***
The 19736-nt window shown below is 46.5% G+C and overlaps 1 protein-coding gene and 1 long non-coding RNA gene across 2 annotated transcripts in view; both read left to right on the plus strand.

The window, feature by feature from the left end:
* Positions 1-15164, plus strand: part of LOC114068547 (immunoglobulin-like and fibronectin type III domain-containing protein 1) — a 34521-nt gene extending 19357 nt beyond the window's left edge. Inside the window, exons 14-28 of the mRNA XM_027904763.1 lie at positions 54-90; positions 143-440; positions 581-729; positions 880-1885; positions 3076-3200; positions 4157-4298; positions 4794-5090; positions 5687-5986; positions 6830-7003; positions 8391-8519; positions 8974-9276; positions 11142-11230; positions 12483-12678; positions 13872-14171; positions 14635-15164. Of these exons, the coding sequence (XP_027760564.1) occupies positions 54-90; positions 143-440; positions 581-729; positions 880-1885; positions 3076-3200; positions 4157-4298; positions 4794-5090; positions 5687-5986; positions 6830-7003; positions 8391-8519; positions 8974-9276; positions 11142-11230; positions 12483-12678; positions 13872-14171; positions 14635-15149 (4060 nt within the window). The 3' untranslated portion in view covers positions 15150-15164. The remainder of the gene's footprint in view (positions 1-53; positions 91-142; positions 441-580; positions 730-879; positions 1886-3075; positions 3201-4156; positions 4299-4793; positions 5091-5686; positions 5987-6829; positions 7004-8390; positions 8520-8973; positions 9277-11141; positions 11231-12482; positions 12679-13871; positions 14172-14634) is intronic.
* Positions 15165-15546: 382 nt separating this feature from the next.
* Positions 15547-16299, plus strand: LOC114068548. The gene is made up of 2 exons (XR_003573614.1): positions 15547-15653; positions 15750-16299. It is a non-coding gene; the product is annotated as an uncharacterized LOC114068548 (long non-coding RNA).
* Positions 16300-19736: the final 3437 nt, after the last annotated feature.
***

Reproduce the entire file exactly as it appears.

The 19736-nt window shown below is 46.5% G+C and overlaps 1 protein-coding gene and 1 long non-coding RNA gene across 2 annotated transcripts in view; both read left to right on the plus strand.

The window, feature by feature from the left end:
* Positions 1-15164, plus strand: part of LOC114068547 (immunoglobulin-like and fibronectin type III domain-containing protein 1) — a 34521-nt gene extending 19357 nt beyond the window's left edge. Inside the window, exons 14-28 of the mRNA XM_027904763.1 lie at positions 54-90; positions 143-440; positions 581-729; positions 880-1885; positions 3076-3200; positions 4157-4298; positions 4794-5090; positions 5687-5986; positions 6830-7003; positions 8391-8519; positions 8974-9276; positions 11142-11230; positions 12483-12678; positions 13872-14171; positions 14635-15164. Of these exons, the coding sequence (XP_027760564.1) occupies positions 54-90; positions 143-440; positions 581-729; positions 880-1885; positions 3076-3200; positions 4157-4298; positions 4794-5090; positions 5687-5986; positions 6830-7003; positions 8391-8519; positions 8974-9276; positions 11142-11230; positions 12483-12678; positions 13872-14171; positions 14635-15149 (4060 nt within the window). The 3' untranslated portion in view covers positions 15150-15164. The remainder of the gene's footprint in view (positions 1-53; positions 91-142; positions 441-580; positions 730-879; positions 1886-3075; positions 3201-4156; positions 4299-4793; positions 5091-5686; positions 5987-6829; positions 7004-8390; positions 8520-8973; positions 9277-11141; positions 11231-12482; positions 12679-13871; positions 14172-14634) is intronic.
* Positions 15165-15546: 382 nt separating this feature from the next.
* Positions 15547-16299, plus strand: LOC114068548. The gene is made up of 2 exons (XR_003573614.1): positions 15547-15653; positions 15750-16299. It is a non-coding gene; the product is annotated as an uncharacterized LOC114068548 (long non-coding RNA).
* Positions 16300-19736: the final 3437 nt, after the last annotated feature.